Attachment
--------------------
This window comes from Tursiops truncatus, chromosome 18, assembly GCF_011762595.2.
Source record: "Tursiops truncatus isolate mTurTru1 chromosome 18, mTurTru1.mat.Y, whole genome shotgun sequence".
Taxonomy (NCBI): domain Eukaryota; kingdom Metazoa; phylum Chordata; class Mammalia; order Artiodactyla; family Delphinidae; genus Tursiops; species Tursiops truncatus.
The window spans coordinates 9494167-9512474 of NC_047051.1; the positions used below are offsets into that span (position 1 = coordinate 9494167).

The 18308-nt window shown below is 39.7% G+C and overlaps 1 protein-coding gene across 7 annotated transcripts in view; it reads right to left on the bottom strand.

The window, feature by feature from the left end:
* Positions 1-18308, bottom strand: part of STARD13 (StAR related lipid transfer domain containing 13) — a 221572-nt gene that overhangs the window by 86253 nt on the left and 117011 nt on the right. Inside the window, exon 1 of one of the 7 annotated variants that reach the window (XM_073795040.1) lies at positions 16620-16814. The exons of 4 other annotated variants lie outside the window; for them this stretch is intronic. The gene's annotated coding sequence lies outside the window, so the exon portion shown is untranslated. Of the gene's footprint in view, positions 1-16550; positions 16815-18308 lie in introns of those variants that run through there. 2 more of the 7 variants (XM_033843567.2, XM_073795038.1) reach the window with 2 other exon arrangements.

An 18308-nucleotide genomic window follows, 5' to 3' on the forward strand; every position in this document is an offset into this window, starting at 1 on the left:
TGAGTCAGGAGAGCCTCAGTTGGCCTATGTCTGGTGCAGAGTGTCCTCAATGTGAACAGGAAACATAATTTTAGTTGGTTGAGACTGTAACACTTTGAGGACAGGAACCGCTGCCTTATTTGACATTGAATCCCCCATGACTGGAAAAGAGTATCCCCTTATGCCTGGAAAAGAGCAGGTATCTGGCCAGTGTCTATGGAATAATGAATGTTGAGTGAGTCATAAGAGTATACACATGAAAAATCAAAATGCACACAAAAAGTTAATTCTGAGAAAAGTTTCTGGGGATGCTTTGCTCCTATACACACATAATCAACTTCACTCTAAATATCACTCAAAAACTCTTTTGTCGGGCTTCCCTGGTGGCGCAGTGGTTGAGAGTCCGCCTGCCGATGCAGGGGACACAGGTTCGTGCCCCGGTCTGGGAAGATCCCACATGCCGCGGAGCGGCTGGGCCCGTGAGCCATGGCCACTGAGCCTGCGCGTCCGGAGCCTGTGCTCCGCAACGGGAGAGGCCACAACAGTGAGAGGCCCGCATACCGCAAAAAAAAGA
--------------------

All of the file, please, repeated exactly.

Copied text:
This window comes from Tursiops truncatus, chromosome 18, assembly GCF_011762595.2.
Source record: "Tursiops truncatus isolate mTurTru1 chromosome 18, mTurTru1.mat.Y, whole genome shotgun sequence".
Taxonomy (NCBI): domain Eukaryota; kingdom Metazoa; phylum Chordata; class Mammalia; order Artiodactyla; family Delphinidae; genus Tursiops; species Tursiops truncatus.
The window spans coordinates 9494167-9512474 of NC_047051.1; the positions used below are offsets into that span (position 1 = coordinate 9494167).

The 18308-nt window shown below is 39.7% G+C and overlaps 1 protein-coding gene across 7 annotated transcripts in view; it reads right to left on the bottom strand.

The window, feature by feature from the left end:
* Positions 1-18308, bottom strand: part of STARD13 (StAR related lipid transfer domain containing 13) — a 221572-nt gene that overhangs the window by 86253 nt on the left and 117011 nt on the right. Inside the window, exon 1 of one of the 7 annotated variants that reach the window (XM_073795040.1) lies at positions 16620-16814. The exons of 4 other annotated variants lie outside the window; for them this stretch is intronic. The gene's annotated coding sequence lies outside the window, so the exon portion shown is untranslated. Of the gene's footprint in view, positions 1-16550; positions 16815-18308 lie in introns of those variants that run through there. 2 more of the 7 variants (XM_033843567.2, XM_073795038.1) reach the window with 2 other exon arrangements.

An 18308-nucleotide genomic window follows, 5' to 3' on the forward strand; every position in this document is an offset into this window, starting at 1 on the left:
TGAGTCAGGAGAGCCTCAGTTGGCCTATGTCTGGTGCAGAGTGTCCTCAATGTGAACAGGAAACATAATTTTAGTTGGTTGAGACTGTAACACTTTGAGGACAGGAACCGCTGCCTTATTTGACATTGAATCCCCCATGACTGGAAAAGAGTATCCCCTTATGCCTGGAAAAGAGCAGGTATCTGGCCAGTGTCTATGGAATAATGAATGTTGAGTGAGTCATAAGAGTATACACATGAAAAATCAAAATGCACACAAAAAGTTAATTCTGAGAAAAGTTTCTGGGGATGCTTTGCTCCTATACACACATAATCAACTTCACTCTAAATATCACTCAAAAACTCTTTTGTCGGGCTTCCCTGGTGGCGCAGTGGTTGAGAGTCCGCCTGCCGATGCAGGGGACACAGGTTCGTGCCCCGGTCTGGGAAGATCCCACATGCCGCGGAGCGGCTGGGCCCGTGAGCCATGGCCACTGAGCCTGCGCGTCCGGAGCCTGTGCTCCGCAACGGGAGAGGCCACAACAGTGAGAGGCCCGCATACCGCAAAAAAAAGA